PETER RYAN knew something was wrong.
A talented hurler, good enough to play for the Tipperary minors, all of a sudden he was no longer able to do the things that once came naturally. Once upon a time he felt he could catch any ball falling from the sky. But not anymore.
His sight was failing – and so was his game.
“Go see an optician,” he was told. And that was when Ryan’s life changed. From the opticians, he was sent to hospital, and after six months of tests and analysis, he heard the words Leber's Hereditary Optic Neuropathy for the first time.
It’s a little-known disease. But what it meant was that he would lose 90 to 95 per cent of his sight, and as a consequence, also lose his ability to hurl and continue his work as a plasterer.
All these things came back to him as he spoke with the media at the launch of the An Post Cycle Series. All that trauma. All that fear. How would the rest of his life pan out? Would he be able to play sport again?
He didn’t know. He couldn’t have realised then that he’d become a Paralympian. Couldn’t have realised his ability on a bike would take him to world-class levels. Yet it is a measure of his character and courage that the deterioration of his eyesight never got in the way of his vision for the future.
“It’s hard to explain the way things are,” he said. “But it’s like looking from behind a curtain where you can only see shapes and shadows. I’m learning to adapt and I have to say my world is made a lot easier because I have seen. I do a lot of connecting dots because I know what a cooker is, or whatever. If I was like this from birth I would be in a lot worse of a predicament.”
Finding positives out of a trauma is never easy. Yet he did it. As he grasped the reality that work would never be the same again, he moved from the building site to the lecture theatre, throwing his energy into a strength and conditioning course.
If that proved a more than adequate substitute then being forced away from the hurling pitch left a vacuum that he initially did not know how to fill. Other new discoveries were equally as unpleasant.
“The only thing they tell you (about this condition) is that you’ll never go fully blind and you can’t give it to your children,” he said. “It’s genetic, but the females carry it and the males get it. My sisters, if they have boys, they could give it to them. At 20 years of age there isn’t much you can take from that.
“It’s the teenage years it develops in. I was told if you don’t get it by 20, you’re not going to get it. My birthday is in April and this all started that March.”
That was the bitterest pill of all to swallow. How could a young man, with all his life in front of him, deal with a setback like this? “I turned bitter,” he said, “there’s no point in sugar-coating it. I put up a very good front for a long time. When I got that diagnosis, I was the only one who wasn’t crying.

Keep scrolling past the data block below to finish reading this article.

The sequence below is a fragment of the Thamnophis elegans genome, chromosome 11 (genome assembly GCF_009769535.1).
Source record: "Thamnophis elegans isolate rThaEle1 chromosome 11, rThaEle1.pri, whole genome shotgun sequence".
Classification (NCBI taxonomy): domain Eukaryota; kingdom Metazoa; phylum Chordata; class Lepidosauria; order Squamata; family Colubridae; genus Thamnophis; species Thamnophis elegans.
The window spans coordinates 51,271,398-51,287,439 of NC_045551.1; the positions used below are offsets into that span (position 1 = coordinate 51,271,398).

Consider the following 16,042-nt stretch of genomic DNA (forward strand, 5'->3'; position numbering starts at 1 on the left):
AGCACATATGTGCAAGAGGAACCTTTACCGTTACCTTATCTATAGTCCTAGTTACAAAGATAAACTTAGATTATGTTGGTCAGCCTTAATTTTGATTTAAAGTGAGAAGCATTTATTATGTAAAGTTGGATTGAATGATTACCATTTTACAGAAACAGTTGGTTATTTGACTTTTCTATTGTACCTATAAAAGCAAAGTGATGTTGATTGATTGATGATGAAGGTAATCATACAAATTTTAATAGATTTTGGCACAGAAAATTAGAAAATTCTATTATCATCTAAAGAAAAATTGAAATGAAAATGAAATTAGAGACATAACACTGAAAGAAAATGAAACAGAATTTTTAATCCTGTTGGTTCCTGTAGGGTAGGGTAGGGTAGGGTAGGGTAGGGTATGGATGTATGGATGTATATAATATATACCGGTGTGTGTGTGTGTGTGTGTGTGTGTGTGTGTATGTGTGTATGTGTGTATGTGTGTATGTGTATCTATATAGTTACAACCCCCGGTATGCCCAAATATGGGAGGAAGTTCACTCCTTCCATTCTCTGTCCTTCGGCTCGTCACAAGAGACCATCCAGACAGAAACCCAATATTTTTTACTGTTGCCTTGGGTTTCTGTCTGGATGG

“But while on the surface I was telling people I was grand, in reality, I was angry at life. Sport was a huge part of my life and it was taken away from me. A lot of what I say now is hindsight because at the time I wasn’t conscious of it. I do think that we live very simple lives and looking back I had work, sport and a social life. Two of the three of those were gone so I did a lot of socialising. Too much.
"I did the pure Irish coping mechanism on it. That went on for two-and-a-half years. I just had a constant tug-of-war going on – I was becoming a blind person, but I wanted to be the old me. Acceptance was non-existent.”
What changed was that he changed. He made a decision to spend 28 days in the Aiséirí Centre in Cahir and hasn’t touched alcohol since. Just as significantly, he started to open up and express his emotions.
“I dealt with a bit of stuff and got it out there and stopped pretending. I accepted that my life changed. I don’t like my condition, I f**king hate it; without it I could still have the simple life I used to have, but I have to live with it. I wanted to rebuild my life.”
He did so slowly. It was 2012 when he first considered cycling. Within six months he was a national champion. Next came Europe. He was one of the most talented cyclists there too. Finally, there were the Paralympics. Surely he couldn’t make it to Rio? For a while, it seemed like he wouldn’t but then last week came the news he had hoped for.
Ryan’s event is the 4k pursuit, where the cyclists start on opposite sides of the track and try to complete the course in the quickest time. If one bike catches the other, the race is over.
The Court of Arbitration for Sport decided to uphold the International Paralympic Committee’s suspension of Russia from the forthcoming Games. Accordingly, Ireland were awarded an extra berth in cycling. Ryan was heading to Rio to compete in the Men’s B Tandem Time Trial and the Men’s B Tandem Road Race.
He is going with his pilot, Poland-born Marcin Mizgajski, who steers the bike from the front, with Ryan (the stoker), working in tandem.
He needed to get that feeling again of competing, of chasing a dream, of trying to be the best he could. “I want to race at a high level and win as many accolades as I can. I want to enjoy it while I do it because once upon a time I had no appreciation for what I was doing.
“There was a time when I was a bitter young man. The list of things I couldn’t do was big, but now I’d be of the mindset that I can do anything bar drive. It’s a different place and I enjoy it.”
Rio isn’t the end of the journey, just a stopover.